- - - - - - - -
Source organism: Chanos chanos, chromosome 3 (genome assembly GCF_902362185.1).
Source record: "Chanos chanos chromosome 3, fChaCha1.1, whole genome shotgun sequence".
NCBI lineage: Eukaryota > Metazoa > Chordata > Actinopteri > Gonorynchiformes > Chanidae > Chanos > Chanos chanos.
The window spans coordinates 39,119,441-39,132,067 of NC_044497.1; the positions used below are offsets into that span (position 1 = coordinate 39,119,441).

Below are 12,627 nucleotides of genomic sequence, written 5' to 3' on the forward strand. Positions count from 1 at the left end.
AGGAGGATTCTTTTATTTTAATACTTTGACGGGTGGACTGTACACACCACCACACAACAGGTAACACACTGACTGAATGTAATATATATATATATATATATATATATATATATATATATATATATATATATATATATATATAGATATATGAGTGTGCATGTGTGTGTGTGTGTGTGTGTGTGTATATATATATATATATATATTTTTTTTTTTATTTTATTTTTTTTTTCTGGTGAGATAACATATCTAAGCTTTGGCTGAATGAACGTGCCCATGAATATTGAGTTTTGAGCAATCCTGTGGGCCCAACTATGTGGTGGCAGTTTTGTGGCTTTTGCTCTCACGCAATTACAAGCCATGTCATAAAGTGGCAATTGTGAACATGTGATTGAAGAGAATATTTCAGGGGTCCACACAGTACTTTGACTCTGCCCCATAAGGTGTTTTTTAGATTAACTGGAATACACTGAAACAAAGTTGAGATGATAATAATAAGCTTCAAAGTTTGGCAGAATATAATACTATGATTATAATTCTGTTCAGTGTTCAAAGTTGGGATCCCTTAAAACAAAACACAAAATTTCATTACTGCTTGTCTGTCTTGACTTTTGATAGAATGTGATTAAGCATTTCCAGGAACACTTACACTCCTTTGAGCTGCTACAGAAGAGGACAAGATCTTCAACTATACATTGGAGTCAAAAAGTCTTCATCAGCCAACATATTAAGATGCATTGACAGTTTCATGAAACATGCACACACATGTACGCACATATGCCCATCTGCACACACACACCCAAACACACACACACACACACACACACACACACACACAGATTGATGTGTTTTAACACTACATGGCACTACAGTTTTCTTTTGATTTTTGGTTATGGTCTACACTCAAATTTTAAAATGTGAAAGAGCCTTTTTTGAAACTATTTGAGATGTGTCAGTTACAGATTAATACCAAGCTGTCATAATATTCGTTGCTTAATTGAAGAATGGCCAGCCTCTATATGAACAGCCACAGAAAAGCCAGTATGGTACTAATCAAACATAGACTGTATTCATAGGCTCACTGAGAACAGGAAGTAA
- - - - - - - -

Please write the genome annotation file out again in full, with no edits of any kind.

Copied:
Source organism: Chanos chanos, chromosome 3 (genome assembly GCF_902362185.1).
Source record: "Chanos chanos chromosome 3, fChaCha1.1, whole genome shotgun sequence".
NCBI lineage: Eukaryota > Metazoa > Chordata > Actinopteri > Gonorynchiformes > Chanidae > Chanos > Chanos chanos.
The window spans coordinates 39,119,441-39,132,067 of NC_044497.1; the positions used below are offsets into that span (position 1 = coordinate 39,119,441).

Below are 12,627 nucleotides of genomic sequence, written 5' to 3' on the forward strand. Positions count from 1 at the left end.
AGGAGGATTCTTTTATTTTAATACTTTGACGGGTGGACTGTACACACCACCACACAACAGGTAACACACTGACTGAATGTAATATATATATATATATATATATATATATATATATATATATATATATATATATATATATATAGATATATGAGTGTGCATGTGTGTGTGTGTGTGTGTGTGTGTATATATATATATATATATATTTTTTTTTTTATTTTATTTTTTTTTTCTGGTGAGATAACATATCTAAGCTTTGGCTGAATGAACGTGCCCATGAATATTGAGTTTTGAGCAATCCTGTGGGCCCAACTATGTGGTGGCAGTTTTGTGGCTTTTGCTCTCACGCAATTACAAGCCATGTCATAAAGTGGCAATTGTGAACATGTGATTGAAGAGAATATTTCAGGGGTCCACACAGTACTTTGACTCTGCCCCATAAGGTGTTTTTTAGATTAACTGGAATACACTGAAACAAAGTTGAGATGATAATAATAAGCTTCAAAGTTTGGCAGAATATAATACTATGATTATAATTCTGTTCAGTGTTCAAAGTTGGGATCCCTTAAAACAAAACACAAAATTTCATTACTGCTTGTCTGTCTTGACTTTTGATAGAATGTGATTAAGCATTTCCAGGAACACTTACACTCCTTTGAGCTGCTACAGAAGAGGACAAGATCTTCAACTATACATTGGAGTCAAAAAGTCTTCATCAGCCAACATATTAAGATGCATTGACAGTTTCATGAAACATGCACACACATGTACGCACATATGCCCATCTGCACACACACACCCAAACACACACACACACACACACACACACACACACACAGATTGATGTGTTTTAACACTACATGGCACTACAGTTTTCTTTTGATTTTTGGTTATGGTCTACACTCAAATTTTAAAATGTGAAAGAGCCTTTTTTGAAACTATTTGAGATGTGTCAGTTACAGATTAATACCAAGCTGTCATAATATTCGTTGCTTAATTGAAGAATGGCCAGCCTCTATATGAACAGCCACAGAAAAGCCAGTATGGTACTAATCAAACATAGACTGTATTCATAGGCTCACTGAGAACAGGAAGTAA